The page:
In a film as laughably pedestrian as Vivek Agnihotri’s Tashkent Files, where the director liberally embarks on longish rants around the (pathetic) state of political discourse in India, one can’t help but wonder about the film’s pretty talented cast. The trailer hinting at a lazy hit job on the ‘first family’ of Indian politics (after the shockingly inept green screen in The Accidental Prime Minister), one can’t help but imagine how the director managed to get actors of the calibre of Pankaj Tripathi, Rajesh Sharma, Naseeruddin Shah, Prakash Belawadi, Mithun Chakraborty, Vinay Pathak and Shweta Basu Prasad. Basically a recreation of all the theories around Lal Bahadur Shastri’s “mysterious death” in Tashkent in 1966, it’s hard to watch this group of actors allowing themselves to be used to plant a seed of doubt with writer/director Agnihotri’s deep web theories parading as ‘facts’.
One look at the film’s protagonist, Raagini Phule (a hammy Shweta Basu Prasad), and you wonder what compelled the actor, who was stellar in Vishal Bhardwaj’s Makdee (2002) and Nagesh Kukunoor’s Iqbal (2004), to take this project up. At one point her character talks about how ‘morality changes with every tweet’ and brags about how a ‘fake news’ story got the highest number of retweets. Only a scene later, when confronted by a former spy, she can be seen mouthing lines like – ‘I work for the truth’. Her character arc has many unintentional twists (and humour), like those films drowning in continuity errors.
Naseeruddin Shah participating in a film that’s appropriately timed for release to vilify the family before the elections, would be shocking if we had any feelings left by this time.
Mithun Chakraborty’s uncharacteristic rant as he goes around a table labeling everyone a ‘terrorist’ for their hidden agenda is reminiscent of the climax from Amitabh Bachchan-starrer, Inquilaab (1984). And did Prakash Belawadi move on from debunking notions of Hindi nationalism down South, only so he could play arguably the most dim-witted RAW Chief in recent Hindi films? A young journalist goes around plucking Top Secret documents as if they were apples in a garden, and Belawadi’s character occasionally picks them up in disbelief. Pankaj Tripathi’s bigoted Gangaram Jha, the head of the Indian Science Congress, is probably the only true representative of our times in the film. He pronounces ‘secular’ like a slur.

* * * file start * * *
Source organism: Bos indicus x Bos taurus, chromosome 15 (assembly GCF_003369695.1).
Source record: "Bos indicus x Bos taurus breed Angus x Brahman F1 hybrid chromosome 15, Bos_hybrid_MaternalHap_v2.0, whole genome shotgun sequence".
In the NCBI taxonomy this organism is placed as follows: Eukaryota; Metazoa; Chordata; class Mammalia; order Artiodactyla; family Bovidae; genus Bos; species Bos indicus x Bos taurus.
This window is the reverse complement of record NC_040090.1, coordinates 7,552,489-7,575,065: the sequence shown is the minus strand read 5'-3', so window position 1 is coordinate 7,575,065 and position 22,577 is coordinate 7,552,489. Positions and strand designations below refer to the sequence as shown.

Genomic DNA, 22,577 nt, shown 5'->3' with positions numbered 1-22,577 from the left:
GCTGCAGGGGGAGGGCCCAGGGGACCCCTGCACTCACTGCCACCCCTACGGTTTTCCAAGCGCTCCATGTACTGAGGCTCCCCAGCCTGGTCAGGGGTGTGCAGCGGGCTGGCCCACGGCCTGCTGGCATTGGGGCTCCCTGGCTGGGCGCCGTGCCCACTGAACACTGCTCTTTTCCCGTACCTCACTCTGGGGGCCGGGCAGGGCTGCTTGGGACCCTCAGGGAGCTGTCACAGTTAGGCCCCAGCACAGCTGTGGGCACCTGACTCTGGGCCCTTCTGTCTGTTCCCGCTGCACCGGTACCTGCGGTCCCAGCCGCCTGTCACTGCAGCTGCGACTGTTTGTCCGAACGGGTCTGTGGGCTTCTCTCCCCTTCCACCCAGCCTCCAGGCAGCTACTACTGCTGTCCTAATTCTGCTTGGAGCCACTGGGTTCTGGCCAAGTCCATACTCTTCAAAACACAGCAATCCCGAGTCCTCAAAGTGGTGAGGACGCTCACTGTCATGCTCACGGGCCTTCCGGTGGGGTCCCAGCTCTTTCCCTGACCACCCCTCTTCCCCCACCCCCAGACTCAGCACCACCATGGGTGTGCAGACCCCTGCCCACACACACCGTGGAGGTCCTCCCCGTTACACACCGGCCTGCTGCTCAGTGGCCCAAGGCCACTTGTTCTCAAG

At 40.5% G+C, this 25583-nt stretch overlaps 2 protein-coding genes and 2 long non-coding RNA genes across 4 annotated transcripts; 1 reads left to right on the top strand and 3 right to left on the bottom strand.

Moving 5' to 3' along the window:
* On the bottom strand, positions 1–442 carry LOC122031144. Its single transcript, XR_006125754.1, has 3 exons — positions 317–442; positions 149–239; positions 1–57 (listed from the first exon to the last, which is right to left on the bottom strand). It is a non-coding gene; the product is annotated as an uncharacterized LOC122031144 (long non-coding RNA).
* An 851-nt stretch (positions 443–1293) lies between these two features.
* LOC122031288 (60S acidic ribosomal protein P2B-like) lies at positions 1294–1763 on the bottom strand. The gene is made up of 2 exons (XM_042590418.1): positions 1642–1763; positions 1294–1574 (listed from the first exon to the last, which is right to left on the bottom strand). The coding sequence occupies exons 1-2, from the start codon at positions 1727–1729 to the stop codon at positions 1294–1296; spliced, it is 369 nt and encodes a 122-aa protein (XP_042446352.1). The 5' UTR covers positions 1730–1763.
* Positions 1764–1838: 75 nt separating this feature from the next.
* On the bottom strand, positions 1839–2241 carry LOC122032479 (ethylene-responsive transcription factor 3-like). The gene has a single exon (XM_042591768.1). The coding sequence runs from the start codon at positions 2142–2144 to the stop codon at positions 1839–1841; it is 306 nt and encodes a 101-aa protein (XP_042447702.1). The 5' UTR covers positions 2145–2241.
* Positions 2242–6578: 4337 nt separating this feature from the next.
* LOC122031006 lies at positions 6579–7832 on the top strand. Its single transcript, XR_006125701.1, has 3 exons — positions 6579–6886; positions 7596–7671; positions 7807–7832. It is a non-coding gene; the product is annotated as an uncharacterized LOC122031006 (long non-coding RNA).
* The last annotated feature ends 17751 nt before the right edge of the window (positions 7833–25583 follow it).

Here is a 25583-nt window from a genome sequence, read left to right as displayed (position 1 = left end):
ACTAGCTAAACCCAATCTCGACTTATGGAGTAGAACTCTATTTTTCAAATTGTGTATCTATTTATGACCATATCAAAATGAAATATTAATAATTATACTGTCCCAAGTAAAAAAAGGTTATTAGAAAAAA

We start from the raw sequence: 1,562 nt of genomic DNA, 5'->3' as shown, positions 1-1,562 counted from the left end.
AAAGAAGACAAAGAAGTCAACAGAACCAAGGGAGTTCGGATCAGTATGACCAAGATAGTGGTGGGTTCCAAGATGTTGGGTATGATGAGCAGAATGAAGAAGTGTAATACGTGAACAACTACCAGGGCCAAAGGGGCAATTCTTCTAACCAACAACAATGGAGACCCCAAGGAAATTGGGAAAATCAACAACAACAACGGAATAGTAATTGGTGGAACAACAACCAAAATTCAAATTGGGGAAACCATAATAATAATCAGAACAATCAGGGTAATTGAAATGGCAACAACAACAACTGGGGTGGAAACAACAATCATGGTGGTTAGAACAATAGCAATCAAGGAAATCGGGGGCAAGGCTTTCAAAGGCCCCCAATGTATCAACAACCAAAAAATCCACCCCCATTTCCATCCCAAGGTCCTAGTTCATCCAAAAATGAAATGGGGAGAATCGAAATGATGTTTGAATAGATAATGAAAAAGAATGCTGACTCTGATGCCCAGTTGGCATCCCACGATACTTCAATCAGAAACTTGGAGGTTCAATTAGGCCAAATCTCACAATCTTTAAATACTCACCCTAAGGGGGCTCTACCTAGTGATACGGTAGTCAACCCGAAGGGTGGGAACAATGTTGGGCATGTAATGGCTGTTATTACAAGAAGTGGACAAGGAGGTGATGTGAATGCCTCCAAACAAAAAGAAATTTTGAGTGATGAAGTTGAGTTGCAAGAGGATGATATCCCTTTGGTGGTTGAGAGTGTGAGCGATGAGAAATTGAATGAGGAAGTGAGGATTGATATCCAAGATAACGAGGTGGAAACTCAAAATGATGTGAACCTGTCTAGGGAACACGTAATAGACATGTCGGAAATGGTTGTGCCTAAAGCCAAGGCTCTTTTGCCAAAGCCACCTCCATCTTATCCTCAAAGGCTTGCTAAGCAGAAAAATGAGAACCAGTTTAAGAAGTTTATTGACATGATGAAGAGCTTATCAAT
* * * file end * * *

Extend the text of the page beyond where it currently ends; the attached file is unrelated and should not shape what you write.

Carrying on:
For a director slightly smarter than Vivek Agnihotri, some would even give him the benefit of doubt for being introspective/meta during some of the film’s chaotic moments. “This is a war of narratives,” someone screams as a part of a committee meant to come up with the ‘truth’ behind Shastri’s death. “You’re choosing your facts to suit your story”, someone says with a tone of ridicule. In another instance, someone scoffs at his fellow committee members for concocting theories around a former Prime Minister’s death and accuses them of playing ‘dirty politics’, only so that they can get their two minutes under the spotlight. For anyone familiar with Agnihotri’s luxurious use of rhetoric on Twitter, the parallels are there for everyone to see.
It’s hard to look at Tashkent Files objectively, but there is obviously an interesting story in the idea. A former PM’s mysterious death, a cover-up, a few stray mentions to CIA, KGB and the Cold War, state-sponsored assassinations, mysterious spies and a cub reporter in the midst of it all. It would have been great material in the hands of a serviceable director, especially with this cast at their disposal. Agnihotri only wishes to broadcast his ‘beliefs’ on fake news & ‘presstitutes’, his expertise on Lutyens media, his bias against the Gandhi family without the courtesy of fact-based reasoning, and his pseudo-intellectual philosophies on what makes an ‘anti-national’.
The director is also freewheeling with his use of real-life interviews of the Shastri kin and journalists, to deceive the audience into believing his movie is ‘fact-based’. When, in fact, it is only based on a bunch of insinuations, hearsay and a highly-contentious source called (wait for it) the Mitro-Khin Archive.
A film trying to decode a late political leader’s mysterious death, makes for a great plot for a film. The problem with Vivek Agnihotri’s Tashkent Files is that he allows his own acidity (for a political party) to seep into the ‘narrative’. And releasing it on polling day, one would have to be blind to not see the ugly bias. As Chakraborty’s character says at the end of the film, “it was never about the truth, but about finding a new mudda (contentious issue) for the upcoming elections.” Couldn’t have summed it up in a better way.